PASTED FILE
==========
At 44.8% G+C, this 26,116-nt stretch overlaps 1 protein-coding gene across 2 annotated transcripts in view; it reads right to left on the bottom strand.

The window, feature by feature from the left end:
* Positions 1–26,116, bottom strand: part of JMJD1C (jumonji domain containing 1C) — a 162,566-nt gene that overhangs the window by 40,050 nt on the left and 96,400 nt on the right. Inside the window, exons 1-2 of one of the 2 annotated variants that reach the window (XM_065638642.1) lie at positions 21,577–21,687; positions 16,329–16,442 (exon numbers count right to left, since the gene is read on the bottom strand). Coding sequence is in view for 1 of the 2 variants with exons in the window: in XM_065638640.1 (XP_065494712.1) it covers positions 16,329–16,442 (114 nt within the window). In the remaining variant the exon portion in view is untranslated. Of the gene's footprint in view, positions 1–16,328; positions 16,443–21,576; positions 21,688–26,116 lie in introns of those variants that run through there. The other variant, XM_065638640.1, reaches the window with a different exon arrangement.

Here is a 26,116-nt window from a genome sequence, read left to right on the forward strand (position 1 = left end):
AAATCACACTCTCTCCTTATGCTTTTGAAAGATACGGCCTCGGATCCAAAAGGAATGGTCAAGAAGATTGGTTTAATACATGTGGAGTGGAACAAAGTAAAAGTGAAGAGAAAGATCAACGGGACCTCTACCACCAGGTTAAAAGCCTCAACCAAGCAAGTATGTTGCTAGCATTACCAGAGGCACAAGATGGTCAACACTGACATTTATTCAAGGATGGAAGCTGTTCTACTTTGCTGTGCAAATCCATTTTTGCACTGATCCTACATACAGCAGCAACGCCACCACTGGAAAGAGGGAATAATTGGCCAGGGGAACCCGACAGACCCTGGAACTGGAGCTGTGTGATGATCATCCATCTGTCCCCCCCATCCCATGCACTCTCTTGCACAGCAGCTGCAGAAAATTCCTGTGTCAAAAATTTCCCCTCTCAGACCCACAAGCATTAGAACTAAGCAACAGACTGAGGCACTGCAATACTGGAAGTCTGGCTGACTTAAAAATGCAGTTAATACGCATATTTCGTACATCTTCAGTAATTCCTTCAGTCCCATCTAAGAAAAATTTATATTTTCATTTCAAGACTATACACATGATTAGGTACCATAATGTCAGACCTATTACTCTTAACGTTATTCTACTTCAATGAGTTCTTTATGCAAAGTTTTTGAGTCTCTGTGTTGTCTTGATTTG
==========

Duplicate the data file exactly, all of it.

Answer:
At 44.8% G+C, this 26,116-nt stretch overlaps 1 protein-coding gene across 2 annotated transcripts in view; it reads right to left on the bottom strand.

The window, feature by feature from the left end:
* Positions 1–26,116, bottom strand: part of JMJD1C (jumonji domain containing 1C) — a 162,566-nt gene that overhangs the window by 40,050 nt on the left and 96,400 nt on the right. Inside the window, exons 1-2 of one of the 2 annotated variants that reach the window (XM_065638642.1) lie at positions 21,577–21,687; positions 16,329–16,442 (exon numbers count right to left, since the gene is read on the bottom strand). Coding sequence is in view for 1 of the 2 variants with exons in the window: in XM_065638640.1 (XP_065494712.1) it covers positions 16,329–16,442 (114 nt within the window). In the remaining variant the exon portion in view is untranslated. Of the gene's footprint in view, positions 1–16,328; positions 16,443–21,576; positions 21,688–26,116 lie in introns of those variants that run through there. The other variant, XM_065638640.1, reaches the window with a different exon arrangement.

Here is a 26,116-nt window from a genome sequence, read left to right on the forward strand (position 1 = left end):
AAATCACACTCTCTCCTTATGCTTTTGAAAGATACGGCCTCGGATCCAAAAGGAATGGTCAAGAAGATTGGTTTAATACATGTGGAGTGGAACAAAGTAAAAGTGAAGAGAAAGATCAACGGGACCTCTACCACCAGGTTAAAAGCCTCAACCAAGCAAGTATGTTGCTAGCATTACCAGAGGCACAAGATGGTCAACACTGACATTTATTCAAGGATGGAAGCTGTTCTACTTTGCTGTGCAAATCCATTTTTGCACTGATCCTACATACAGCAGCAACGCCACCACTGGAAAGAGGGAATAATTGGCCAGGGGAACCCGACAGACCCTGGAACTGGAGCTGTGTGATGATCATCCATCTGTCCCCCCCATCCCATGCACTCTCTTGCACAGCAGCTGCAGAAAATTCCTGTGTCAAAAATTTCCCCTCTCAGACCCACAAGCATTAGAACTAAGCAACAGACTGAGGCACTGCAATACTGGAAGTCTGGCTGACTTAAAAATGCAGTTAATACGCATATTTCGTACATCTTCAGTAATTCCTTCAGTCCCATCTAAGAAAAATTTATATTTTCATTTCAAGACTATACACATGATTAGGTACCATAATGTCAGACCTATTACTCTTAACGTTATTCTACTTCAATGAGTTCTTTATGCAAAGTTTTTGAGTCTCTGTGTTGTCTTGATTTG